Hopes for any peace settlement this year were scrapped when Israeli Foreign Minister Tzipi Livni informed President Shimon Peres that she has given up trying to form a coalition that would enable her to become Israel’s next prime minister. As a result, Israel likely will hold general elections in February to determine its next leader.
An ex-Mossad agent and mother of two, Ms Livni had been striving for five weeks to form a coalition government. But after negotiations stalled, she conceded that there was no possibility of doing so. Now Benjamin Netanyahu, the hawkish former prime minister from the Likud party, is tipped to become the next leader. Livni's political stature is diminished after her failed attempts to reach across the aisle. Israelis spurn any sign of weakness.
Livni had been counting on the ultra-Orthodox Shas party, which holds 12 seats in the Knesset, to join her but she balked at the party’s demands not to negotiate with the Palestinian Authority over the status of Jerusalem.
"I'm not willing to be blackmailed, either diplomatically or in terms of the budget, and therefore, I will go to elections," Livni said. "We'll see all these heroes in 90 days."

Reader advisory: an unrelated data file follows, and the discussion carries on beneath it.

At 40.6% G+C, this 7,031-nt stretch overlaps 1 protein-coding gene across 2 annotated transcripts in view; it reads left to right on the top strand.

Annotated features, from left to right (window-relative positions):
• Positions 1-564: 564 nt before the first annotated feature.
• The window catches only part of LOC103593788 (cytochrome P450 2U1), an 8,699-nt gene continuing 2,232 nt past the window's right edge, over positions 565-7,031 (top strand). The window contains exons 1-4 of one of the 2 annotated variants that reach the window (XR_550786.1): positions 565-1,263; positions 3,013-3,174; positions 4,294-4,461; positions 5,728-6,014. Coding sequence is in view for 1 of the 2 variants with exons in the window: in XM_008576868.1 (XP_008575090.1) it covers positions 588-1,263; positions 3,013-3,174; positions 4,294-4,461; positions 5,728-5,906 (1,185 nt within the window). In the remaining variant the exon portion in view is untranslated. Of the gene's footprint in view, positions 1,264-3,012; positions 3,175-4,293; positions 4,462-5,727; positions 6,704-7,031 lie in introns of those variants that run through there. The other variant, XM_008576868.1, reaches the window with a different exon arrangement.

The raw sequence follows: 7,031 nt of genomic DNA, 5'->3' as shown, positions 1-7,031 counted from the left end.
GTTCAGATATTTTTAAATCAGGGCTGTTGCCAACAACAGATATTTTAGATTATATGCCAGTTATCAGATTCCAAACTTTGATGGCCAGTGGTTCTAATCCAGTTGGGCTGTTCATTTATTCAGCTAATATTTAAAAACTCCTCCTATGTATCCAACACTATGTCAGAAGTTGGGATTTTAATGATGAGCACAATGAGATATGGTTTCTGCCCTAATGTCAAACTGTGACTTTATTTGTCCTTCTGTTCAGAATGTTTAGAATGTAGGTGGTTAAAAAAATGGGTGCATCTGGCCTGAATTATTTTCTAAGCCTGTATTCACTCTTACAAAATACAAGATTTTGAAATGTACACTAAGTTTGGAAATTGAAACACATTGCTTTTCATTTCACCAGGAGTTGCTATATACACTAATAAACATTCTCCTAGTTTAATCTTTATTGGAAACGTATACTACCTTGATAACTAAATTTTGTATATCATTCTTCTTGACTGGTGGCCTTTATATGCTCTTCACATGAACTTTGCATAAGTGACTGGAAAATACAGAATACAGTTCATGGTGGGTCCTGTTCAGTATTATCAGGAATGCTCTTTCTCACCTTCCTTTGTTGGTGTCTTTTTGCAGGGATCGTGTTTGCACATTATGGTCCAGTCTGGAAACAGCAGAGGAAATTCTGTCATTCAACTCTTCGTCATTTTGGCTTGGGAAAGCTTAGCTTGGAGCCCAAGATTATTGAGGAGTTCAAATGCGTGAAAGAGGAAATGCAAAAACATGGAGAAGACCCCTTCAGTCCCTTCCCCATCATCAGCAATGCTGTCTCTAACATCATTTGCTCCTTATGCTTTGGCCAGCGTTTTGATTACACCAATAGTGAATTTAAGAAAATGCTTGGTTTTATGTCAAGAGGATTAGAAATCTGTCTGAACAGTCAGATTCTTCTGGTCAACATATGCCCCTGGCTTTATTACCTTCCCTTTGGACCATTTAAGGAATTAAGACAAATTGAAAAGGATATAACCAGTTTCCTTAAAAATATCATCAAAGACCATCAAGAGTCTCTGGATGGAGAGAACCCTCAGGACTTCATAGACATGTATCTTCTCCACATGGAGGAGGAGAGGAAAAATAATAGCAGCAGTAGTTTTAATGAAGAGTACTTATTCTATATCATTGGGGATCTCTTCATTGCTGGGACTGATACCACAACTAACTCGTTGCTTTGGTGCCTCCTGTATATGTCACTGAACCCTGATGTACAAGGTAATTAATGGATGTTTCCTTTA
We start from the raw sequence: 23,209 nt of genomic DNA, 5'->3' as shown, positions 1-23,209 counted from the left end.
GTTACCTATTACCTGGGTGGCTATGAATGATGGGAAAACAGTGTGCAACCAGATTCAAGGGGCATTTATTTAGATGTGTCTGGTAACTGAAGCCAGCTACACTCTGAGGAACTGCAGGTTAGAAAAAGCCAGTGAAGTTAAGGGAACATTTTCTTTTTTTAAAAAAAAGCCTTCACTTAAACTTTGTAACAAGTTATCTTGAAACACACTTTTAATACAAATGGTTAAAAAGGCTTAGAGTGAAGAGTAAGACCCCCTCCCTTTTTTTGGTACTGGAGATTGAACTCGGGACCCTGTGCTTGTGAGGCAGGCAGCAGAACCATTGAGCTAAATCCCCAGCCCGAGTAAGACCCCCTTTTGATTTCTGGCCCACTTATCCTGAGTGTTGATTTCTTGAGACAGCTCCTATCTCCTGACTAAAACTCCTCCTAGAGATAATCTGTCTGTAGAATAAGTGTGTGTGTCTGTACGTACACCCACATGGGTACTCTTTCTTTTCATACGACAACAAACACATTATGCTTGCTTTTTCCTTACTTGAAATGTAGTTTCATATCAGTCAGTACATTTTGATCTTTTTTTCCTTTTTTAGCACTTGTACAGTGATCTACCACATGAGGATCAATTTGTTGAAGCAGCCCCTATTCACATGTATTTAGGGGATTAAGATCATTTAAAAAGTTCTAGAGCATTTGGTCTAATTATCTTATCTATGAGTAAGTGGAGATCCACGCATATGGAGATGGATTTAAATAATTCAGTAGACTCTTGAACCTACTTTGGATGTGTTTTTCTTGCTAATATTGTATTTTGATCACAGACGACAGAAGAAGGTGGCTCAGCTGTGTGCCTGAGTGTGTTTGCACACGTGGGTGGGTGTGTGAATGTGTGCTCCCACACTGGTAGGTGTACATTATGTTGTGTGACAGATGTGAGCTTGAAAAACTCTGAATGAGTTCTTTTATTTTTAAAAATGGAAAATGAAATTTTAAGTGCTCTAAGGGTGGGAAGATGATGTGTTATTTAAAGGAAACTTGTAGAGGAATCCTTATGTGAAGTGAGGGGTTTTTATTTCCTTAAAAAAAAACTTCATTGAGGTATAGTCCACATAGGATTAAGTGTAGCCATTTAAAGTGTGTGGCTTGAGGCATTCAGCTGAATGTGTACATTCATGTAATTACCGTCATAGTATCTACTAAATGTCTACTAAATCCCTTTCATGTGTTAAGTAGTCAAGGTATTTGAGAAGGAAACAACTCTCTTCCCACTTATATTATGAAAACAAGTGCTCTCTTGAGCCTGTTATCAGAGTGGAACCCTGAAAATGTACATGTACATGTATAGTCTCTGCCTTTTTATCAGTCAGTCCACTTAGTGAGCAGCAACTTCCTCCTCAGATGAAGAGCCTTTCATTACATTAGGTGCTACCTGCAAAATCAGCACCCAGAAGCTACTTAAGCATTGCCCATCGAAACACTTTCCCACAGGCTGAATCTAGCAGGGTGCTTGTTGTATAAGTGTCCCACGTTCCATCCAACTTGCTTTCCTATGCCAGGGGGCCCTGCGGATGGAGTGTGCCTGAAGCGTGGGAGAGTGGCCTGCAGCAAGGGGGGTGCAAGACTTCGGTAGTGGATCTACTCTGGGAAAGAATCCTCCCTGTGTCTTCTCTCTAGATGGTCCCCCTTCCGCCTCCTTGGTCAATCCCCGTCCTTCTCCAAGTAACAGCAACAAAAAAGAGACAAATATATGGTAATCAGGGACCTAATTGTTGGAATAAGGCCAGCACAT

Shas’ non-negotiable stance puts the future of a two-state solution at risk and jeopardizes future negotiations. Shas also insisted on a 1.5 billion shekel ($394 million) increase for child allowances but Livni was willing to offer only 400 million shekel ($105 million), saying, “There are some things the State cannot be sold for.” Shas’ voter constituency includes big families and religious seminary students who depend on the government for significant financial subsidies for school and living expenses.
As Kadima’s newly elected chairwoman, Livni had 42 days to form a coalition and technically, she still has until Nov. 3 to do so. But without the support of Shas and United Torah Judaism, another religious party which currently holds six seats, she cannot amass enough seats in the Knesset for a coalition that comprises centrist and left-of-center parties.
Peres now has until Tuesday night to review the situation and inform the Knesset speaker of Livni’s inability to form a government, after which any of the 120 members of the Knesset will have three weeks to try to form a coalition. Israeli law requires a minimum of 61 members to form a coalition.
If a government is not formed within three weeks after Livni announces that she was unable to form a coalition, Peres will call for general elections, which are expected take place Feb. 17. The Current Prime Minister Ehud Olmert will remain in office until a new coalition is formed following the new 2009 parliamentary elections. This is an unexpected breather for him, but his reputation is unlikely to be salvaged.
Olmert resigned his post Sept. 21 because of corruption investigations into his activities when he held ministerial positions in previous Israeli governments.